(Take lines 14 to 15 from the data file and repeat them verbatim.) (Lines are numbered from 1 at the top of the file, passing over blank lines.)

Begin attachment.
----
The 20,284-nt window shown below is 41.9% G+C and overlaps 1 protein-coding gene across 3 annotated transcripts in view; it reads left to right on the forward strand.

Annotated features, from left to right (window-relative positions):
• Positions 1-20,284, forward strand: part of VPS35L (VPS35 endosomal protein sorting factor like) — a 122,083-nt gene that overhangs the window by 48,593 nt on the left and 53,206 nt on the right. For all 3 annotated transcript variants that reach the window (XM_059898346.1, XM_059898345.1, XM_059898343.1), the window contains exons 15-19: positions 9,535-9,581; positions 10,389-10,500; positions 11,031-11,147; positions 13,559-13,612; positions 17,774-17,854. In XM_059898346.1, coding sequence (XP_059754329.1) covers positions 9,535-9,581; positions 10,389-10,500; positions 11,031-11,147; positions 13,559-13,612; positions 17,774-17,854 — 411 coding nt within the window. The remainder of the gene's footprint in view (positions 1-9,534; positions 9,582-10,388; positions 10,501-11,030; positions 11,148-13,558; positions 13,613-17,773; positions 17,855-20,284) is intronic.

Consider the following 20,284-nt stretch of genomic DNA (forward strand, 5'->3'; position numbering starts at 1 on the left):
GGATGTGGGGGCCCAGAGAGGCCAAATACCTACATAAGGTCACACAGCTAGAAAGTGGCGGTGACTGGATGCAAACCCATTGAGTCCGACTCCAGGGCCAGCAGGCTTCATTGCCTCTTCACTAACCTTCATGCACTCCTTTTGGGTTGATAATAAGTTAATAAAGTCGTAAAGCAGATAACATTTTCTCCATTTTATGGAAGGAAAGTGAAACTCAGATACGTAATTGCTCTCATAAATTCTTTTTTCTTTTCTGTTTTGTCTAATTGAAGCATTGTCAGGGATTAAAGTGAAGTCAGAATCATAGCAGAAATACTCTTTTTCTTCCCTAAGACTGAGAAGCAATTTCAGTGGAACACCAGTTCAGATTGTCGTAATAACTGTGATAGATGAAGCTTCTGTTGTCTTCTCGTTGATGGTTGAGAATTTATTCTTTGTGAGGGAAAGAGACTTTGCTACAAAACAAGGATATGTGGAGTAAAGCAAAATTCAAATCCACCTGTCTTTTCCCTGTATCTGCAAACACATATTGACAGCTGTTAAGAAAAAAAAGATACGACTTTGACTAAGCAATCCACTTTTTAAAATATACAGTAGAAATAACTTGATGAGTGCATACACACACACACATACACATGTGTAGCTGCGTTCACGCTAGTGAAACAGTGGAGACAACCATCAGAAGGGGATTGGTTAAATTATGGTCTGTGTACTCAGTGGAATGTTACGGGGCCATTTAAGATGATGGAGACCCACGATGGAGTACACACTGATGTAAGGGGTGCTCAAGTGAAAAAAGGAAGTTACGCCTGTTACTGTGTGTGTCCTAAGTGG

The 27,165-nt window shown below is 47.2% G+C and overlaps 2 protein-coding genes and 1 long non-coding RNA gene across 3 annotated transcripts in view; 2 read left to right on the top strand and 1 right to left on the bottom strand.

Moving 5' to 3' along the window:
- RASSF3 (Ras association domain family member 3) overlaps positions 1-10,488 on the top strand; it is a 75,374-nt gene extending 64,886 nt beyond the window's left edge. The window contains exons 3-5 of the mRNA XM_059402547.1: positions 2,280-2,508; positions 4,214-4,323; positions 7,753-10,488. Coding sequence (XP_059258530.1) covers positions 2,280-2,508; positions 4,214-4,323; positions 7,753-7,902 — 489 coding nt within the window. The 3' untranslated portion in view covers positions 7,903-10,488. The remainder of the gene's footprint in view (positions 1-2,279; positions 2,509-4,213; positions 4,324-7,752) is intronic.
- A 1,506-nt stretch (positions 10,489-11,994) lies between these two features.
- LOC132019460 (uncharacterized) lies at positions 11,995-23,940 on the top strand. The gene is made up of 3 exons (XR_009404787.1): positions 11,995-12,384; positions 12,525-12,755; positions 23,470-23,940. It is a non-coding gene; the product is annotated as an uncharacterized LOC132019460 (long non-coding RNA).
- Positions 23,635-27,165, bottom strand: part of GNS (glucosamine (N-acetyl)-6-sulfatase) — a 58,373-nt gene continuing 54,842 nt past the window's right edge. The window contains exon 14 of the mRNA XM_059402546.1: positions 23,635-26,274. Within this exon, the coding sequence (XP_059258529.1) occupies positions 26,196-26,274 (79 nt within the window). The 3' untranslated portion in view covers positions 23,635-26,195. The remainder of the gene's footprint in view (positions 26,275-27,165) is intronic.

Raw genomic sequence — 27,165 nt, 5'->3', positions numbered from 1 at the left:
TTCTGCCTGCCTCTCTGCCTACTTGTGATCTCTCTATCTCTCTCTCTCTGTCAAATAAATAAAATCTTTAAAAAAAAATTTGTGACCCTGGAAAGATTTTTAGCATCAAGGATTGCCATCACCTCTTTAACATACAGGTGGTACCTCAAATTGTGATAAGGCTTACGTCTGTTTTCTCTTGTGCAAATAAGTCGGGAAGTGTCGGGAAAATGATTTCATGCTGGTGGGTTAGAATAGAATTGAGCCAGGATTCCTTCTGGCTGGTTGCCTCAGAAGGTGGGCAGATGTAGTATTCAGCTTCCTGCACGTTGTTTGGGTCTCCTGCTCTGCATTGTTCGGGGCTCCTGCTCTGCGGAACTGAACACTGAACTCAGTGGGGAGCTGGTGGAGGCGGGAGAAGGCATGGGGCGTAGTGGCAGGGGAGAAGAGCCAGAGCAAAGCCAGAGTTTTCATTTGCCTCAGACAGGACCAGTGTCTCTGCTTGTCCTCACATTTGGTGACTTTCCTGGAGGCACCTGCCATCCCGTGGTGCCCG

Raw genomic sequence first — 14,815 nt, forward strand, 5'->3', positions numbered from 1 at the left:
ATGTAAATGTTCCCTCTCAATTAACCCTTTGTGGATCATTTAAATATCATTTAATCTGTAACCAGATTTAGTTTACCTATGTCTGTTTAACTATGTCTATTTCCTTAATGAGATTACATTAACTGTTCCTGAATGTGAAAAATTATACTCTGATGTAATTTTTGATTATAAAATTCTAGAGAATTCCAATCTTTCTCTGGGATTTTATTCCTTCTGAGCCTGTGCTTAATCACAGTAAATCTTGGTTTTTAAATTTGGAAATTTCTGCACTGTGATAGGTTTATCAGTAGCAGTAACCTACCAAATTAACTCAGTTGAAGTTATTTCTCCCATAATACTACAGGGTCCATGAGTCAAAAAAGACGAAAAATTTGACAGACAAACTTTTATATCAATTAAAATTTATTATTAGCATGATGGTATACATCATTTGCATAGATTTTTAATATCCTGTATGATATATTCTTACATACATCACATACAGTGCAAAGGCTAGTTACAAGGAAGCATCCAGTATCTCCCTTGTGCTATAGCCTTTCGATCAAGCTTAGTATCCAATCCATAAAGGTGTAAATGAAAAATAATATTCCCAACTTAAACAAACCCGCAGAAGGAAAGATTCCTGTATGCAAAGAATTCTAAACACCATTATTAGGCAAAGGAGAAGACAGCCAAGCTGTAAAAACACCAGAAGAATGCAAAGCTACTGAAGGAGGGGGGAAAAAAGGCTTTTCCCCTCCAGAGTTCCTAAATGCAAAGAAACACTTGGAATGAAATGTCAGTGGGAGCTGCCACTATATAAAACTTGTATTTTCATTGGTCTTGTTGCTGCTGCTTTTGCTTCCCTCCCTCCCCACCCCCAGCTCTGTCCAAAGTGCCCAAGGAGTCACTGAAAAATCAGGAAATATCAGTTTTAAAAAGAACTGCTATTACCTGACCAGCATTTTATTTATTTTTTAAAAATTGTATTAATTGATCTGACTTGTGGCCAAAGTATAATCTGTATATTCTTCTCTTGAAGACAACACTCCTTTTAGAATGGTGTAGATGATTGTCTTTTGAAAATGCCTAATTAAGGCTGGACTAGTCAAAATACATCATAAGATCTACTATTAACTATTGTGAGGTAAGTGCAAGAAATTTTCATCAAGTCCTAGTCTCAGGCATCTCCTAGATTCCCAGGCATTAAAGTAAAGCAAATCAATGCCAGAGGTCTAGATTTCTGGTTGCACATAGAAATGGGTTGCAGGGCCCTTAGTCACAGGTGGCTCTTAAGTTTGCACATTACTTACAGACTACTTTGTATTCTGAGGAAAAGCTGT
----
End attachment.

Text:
Raw genomic sequence first — 14,815 nt, forward strand, 5'->3', positions numbered from 1 at the left:
ATGTAAATGTTCCCTCTCAATTAACCCTTTGTGGATCATTTAAATATCATTTAATCTGTAACCAGATTTAGTTTACCTATGTCTGTTTAACTATGTCTATTTCCTTAATGAGATTACATTAACTGTTCCTGAATGTGAAAAATTATACTCTGATGTAATTTTTGATTATAAAATTCTAGAGAATTCCAATCTTTCTCTGGGATTTTATTCCTTCTGAGCCTGTGCTTAATCACAGTAAATCTTGGTTTTTAAATTTGGAAATTTCTGCACTGTGATAGGTTTATCAGTAGCAGTAACCTACCAAATTAACTCAGTTGAAGTTATTTCTCCCATAATACTACAGGGTCCATGAGTCAAAAAAGACGAAAAATTTGACAGACAAACTTTTATATCAATTAAAATTTATTATTAGCATGATGGTATACATCATTTGCATAGATTTTTAATATCCTGTATGATATATTCTTACATACATCACATACAGTGCAAAGGCTAGTTACAAGGAAGCATCCAGTATCTCCCTTGTGCTATAGCCTTTCGATCAAGCTTAGTATCCAATCCATAAAGGTGTAAATGAAAAATAATATTCCCAACTTAAACAAACCCGCAGAAGGAAAGATTCCTGTATGCAAAGAATTCTAAACACCATTATTAGGCAAAGGAGAAGACAGCCAAGCTGTAAAAACACCAGAAGAATGCAAAGCTACTGAAGGAGGGGGGAAAAAAGGCTTTTCCCCTCCAGAGTTCCTAAATGCAAAGAAACACTTGGAATGAAATGTCAGTGGGAGCTGCCACTATATAAAACTTGTATTTTCATTGGTCTTGTTGCTGCTGCTTTTGCTTCCCTCCCTCCCCACCCCCAGCTCTGTCCAAAGTGCCCAAGGAGTCACTGAAAAATCAGGAAATATCAGTTTTAAAAAGAACTGCTATTACCTGACCAGCATTTTATTTATTTTTTAAAAATTGTATTAATTGATCTGACTTGTGGCCAAAGTATAATCTGTATATTCTTCTCTTGAAGACAACACTCCTTTTAGAATGGTGTAGATGATTGTCTTTTGAAAATGCCTAATTAAGGCTGGACTAGTCAAAATACATCATAAGATCTACTATTAACTATTGTGAGGTAAGTGCAAGAAATTTTCATCAAGTCCTAGTCTCAGGCATCTCCTAGATTCCCAGGCATTAAAGTAAAGCAAATCAATGCCAGAGGTCTAGATTTCTGGTTGCACATAGAAATGGGTTGCAGGGCCCTTAGTCACAGGTGGCTCTTAAGTTTGCACATTACTTACAGACTACTTTGTATTCTGAGGAAAAGCTGT